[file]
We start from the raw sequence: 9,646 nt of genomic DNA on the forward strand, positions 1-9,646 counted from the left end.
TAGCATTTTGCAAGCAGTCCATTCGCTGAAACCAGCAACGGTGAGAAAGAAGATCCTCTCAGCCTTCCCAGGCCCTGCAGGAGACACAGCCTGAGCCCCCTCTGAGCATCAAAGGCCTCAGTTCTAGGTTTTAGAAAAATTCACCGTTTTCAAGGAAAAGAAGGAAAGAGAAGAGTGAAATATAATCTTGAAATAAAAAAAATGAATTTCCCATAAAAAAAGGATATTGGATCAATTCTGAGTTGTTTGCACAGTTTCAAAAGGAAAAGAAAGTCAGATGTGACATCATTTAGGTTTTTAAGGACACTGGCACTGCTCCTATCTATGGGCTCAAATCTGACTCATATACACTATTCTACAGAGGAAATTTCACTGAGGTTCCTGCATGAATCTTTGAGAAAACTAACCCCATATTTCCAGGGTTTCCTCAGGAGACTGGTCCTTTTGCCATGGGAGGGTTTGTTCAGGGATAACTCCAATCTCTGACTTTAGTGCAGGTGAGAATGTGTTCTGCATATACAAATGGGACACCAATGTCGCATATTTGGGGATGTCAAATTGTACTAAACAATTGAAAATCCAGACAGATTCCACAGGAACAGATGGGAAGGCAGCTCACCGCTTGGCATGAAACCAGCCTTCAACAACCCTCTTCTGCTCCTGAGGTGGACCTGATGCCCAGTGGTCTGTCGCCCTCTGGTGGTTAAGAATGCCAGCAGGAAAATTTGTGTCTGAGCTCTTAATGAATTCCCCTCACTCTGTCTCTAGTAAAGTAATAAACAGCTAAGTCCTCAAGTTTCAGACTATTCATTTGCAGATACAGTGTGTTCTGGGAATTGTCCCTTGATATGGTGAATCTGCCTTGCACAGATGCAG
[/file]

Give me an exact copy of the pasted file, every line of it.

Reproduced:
We start from the raw sequence: 9,646 nt of genomic DNA on the forward strand, positions 1-9,646 counted from the left end.
TAGCATTTTGCAAGCAGTCCATTCGCTGAAACCAGCAACGGTGAGAAAGAAGATCCTCTCAGCCTTCCCAGGCCCTGCAGGAGACACAGCCTGAGCCCCCTCTGAGCATCAAAGGCCTCAGTTCTAGGTTTTAGAAAAATTCACCGTTTTCAAGGAAAAGAAGGAAAGAGAAGAGTGAAATATAATCTTGAAATAAAAAAAATGAATTTCCCATAAAAAAAGGATATTGGATCAATTCTGAGTTGTTTGCACAGTTTCAAAAGGAAAAGAAAGTCAGATGTGACATCATTTAGGTTTTTAAGGACACTGGCACTGCTCCTATCTATGGGCTCAAATCTGACTCATATACACTATTCTACAGAGGAAATTTCACTGAGGTTCCTGCATGAATCTTTGAGAAAACTAACCCCATATTTCCAGGGTTTCCTCAGGAGACTGGTCCTTTTGCCATGGGAGGGTTTGTTCAGGGATAACTCCAATCTCTGACTTTAGTGCAGGTGAGAATGTGTTCTGCATATACAAATGGGACACCAATGTCGCATATTTGGGGATGTCAAATTGTACTAAACAATTGAAAATCCAGACAGATTCCACAGGAACAGATGGGAAGGCAGCTCACCGCTTGGCATGAAACCAGCCTTCAACAACCCTCTTCTGCTCCTGAGGTGGACCTGATGCCCAGTGGTCTGTCGCCCTCTGGTGGTTAAGAATGCCAGCAGGAAAATTTGTGTCTGAGCTCTTAATGAATTCCCCTCACTCTGTCTCTAGTAAAGTAATAAACAGCTAAGTCCTCAAGTTTCAGACTATTCATTTGCAGATACAGTGTGTTCTGGGAATTGTCCCTTGATATGGTGAATCTGCCTTGCACAGATGCAG